1. “Dying to self is the duty of every follower of Christ … We all long for creation to be set free from its bondage to corruption and obtain the freedom of the glory of the children of God (v. 21). This does not minimize the struggle of those who experience same-sex attraction [or late-onset singleness!], but it is does maximize the ways in which we are more alike than different.”
2. “Singleness … does not mean you must live alone, die alone, never hold a hand, never have a hug, and never know the touch of another human being … Perhaps single is not even the best term for those whom we expect live a full life in the midst of friends and colaborers. If God sets the lonely in families, so should we (Ps. 68:6 NIV).”
3. “But, of course, none of this can be possible without uprooting the idolatry of the nuclear family, which holds sway in many conservative churches … A spouse and a minivan full of kids on the way to Disney World is a sweet gift and a terrible god. If everything in Christian community revolves around being married with children, we should not be surprised when singleness sounds like a death sentence.”
4. “In the Christian vision of heaven, there is no marriage in the blessed life to come (Luke 20:34-35). Marital intimacy is but a shadow of a brighter, more glorious reality, the marriage of Jesus Christ to his bride, the church (Rev. 19:6-8). If sexual intimacy is nothing up there, how can we make it to be everything down here?”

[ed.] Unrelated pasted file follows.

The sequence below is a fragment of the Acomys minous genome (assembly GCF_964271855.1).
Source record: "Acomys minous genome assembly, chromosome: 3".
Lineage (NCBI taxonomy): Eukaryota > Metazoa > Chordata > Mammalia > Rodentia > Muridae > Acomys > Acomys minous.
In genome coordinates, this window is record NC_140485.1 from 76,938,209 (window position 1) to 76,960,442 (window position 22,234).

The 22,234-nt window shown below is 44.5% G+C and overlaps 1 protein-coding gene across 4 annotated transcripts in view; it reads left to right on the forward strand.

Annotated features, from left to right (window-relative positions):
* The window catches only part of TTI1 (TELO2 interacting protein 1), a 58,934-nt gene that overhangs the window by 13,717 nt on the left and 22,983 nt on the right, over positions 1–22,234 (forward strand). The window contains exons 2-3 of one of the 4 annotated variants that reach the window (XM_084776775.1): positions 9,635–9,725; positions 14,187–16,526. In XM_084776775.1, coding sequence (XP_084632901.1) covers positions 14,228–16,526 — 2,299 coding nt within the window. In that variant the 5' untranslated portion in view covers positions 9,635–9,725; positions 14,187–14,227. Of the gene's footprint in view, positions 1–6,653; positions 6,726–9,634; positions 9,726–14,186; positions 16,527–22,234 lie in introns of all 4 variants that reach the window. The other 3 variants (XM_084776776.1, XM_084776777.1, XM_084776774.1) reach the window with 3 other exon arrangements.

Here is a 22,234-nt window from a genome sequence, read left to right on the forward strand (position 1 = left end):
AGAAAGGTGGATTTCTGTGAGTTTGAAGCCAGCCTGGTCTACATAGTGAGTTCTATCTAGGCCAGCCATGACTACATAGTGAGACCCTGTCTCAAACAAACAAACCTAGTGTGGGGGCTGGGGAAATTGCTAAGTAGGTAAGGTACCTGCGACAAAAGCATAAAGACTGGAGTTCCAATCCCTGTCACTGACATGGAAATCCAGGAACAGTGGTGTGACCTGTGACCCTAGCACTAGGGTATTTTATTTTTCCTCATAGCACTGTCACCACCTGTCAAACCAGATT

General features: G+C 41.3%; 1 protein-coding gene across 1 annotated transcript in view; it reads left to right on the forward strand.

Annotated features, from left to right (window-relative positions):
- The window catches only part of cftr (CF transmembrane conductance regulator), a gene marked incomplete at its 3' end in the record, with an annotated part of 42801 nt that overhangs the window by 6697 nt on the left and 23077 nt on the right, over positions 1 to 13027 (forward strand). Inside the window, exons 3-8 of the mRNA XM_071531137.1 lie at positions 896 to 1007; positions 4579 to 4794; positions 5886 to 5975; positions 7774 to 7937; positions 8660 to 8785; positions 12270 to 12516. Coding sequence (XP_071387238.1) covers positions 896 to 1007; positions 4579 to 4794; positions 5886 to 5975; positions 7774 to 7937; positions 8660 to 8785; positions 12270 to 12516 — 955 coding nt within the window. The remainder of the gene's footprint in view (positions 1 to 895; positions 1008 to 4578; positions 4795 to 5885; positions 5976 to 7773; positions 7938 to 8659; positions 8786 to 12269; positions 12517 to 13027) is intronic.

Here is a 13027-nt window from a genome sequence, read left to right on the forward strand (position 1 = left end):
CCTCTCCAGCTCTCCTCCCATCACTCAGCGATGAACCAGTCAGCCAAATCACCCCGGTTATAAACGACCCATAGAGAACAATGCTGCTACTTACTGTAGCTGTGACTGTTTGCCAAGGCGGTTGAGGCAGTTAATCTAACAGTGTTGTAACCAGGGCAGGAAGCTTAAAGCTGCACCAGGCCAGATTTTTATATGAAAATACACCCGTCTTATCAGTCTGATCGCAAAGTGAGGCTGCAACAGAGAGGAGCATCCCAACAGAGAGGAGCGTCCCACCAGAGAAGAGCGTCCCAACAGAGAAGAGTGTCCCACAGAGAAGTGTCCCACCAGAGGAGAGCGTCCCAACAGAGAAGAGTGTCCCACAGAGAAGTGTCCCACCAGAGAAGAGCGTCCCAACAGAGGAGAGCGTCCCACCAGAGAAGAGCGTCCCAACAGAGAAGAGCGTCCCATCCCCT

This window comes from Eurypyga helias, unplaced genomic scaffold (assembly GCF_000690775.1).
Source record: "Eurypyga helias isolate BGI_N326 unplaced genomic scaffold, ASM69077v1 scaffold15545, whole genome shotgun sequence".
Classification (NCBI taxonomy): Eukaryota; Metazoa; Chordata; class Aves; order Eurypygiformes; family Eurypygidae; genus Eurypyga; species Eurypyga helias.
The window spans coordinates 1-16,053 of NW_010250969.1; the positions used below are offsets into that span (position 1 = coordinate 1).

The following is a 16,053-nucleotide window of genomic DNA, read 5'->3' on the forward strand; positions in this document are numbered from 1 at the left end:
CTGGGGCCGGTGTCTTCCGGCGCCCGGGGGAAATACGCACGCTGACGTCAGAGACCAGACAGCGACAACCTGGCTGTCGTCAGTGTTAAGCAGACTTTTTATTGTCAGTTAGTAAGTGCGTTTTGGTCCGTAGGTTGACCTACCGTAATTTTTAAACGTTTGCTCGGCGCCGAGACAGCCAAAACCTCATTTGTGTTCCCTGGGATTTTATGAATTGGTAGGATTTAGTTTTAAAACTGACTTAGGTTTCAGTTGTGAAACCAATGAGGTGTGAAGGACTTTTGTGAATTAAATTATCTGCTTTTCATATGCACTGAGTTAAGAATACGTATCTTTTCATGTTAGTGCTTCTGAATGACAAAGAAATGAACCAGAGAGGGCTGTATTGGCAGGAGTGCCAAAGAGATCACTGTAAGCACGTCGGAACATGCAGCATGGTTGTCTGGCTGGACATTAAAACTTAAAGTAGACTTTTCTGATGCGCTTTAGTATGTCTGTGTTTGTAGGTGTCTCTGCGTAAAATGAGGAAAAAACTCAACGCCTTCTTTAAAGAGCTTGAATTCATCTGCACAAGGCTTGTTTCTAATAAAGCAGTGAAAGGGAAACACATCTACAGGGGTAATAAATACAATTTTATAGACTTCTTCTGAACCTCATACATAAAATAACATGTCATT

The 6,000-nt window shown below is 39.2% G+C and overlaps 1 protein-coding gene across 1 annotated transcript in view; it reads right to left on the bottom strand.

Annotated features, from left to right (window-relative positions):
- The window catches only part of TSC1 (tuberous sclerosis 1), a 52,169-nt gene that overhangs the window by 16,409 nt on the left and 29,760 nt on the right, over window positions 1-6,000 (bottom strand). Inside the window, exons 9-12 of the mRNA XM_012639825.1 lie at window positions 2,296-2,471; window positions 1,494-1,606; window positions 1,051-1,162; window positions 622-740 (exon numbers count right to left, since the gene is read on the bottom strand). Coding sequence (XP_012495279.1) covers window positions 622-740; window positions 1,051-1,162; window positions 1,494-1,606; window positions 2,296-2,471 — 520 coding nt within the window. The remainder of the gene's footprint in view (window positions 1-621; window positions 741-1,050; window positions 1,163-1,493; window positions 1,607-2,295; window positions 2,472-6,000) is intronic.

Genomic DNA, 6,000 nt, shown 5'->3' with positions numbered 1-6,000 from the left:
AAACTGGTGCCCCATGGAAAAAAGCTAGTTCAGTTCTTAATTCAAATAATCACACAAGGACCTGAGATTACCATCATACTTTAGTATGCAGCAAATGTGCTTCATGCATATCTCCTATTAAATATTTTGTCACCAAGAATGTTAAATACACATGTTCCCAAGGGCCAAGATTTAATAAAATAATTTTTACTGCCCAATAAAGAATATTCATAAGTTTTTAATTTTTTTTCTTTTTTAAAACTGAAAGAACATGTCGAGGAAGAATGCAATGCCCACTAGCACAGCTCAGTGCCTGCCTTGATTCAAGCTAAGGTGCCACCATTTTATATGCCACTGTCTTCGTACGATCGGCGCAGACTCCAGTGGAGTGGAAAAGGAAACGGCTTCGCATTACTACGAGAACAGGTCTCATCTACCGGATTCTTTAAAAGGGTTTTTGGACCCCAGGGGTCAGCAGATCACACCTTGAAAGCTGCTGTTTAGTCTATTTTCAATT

I need you
One of the biggest things I’m taking away from DeYoung’s post is that no matter how much I might try to convince myself, or even you, otherwise, I cannot do this singleness thing alone. I don’t doubt there are worse fates than a life or season of celibacy. I don’t doubt that marriage has its own pains and burdens. I don’t doubt that everyone else has their own crosses they are busy with.
I also don’t doubt that God made us for each other.
So, church, just like I need your help with my hearing loss, I need your help with my singleness. Sometimes I feel like the weight of it, or both, will crush me.
Not to put too dramatic a spin on it or anything. 😉
I know you didn’t ask … but here are some things weighing on my heart right now, for me and for you, especially you, my married friends and acquaintances who aren’t friends yet:
1. I need you married friends to teach me, the clueless single, how to be a good friend and sister to you. My friend-making skills are rusty. Because of the way we do idolize marriage and family, I’m reluctant to intrude on your family time. I worry that you might think that I have nothing to offer because I haven’t experienced motherhood. I shouldn’t let those worries keep me from you, but too often, I do. Can you meet me halfway and show me what to do? Tell me what’s helpful, tell me what’s realistic, tell me what not to do or expect when it comes to relating to you or understanding the purpose and place of marriage. But please, don’t leave me alone.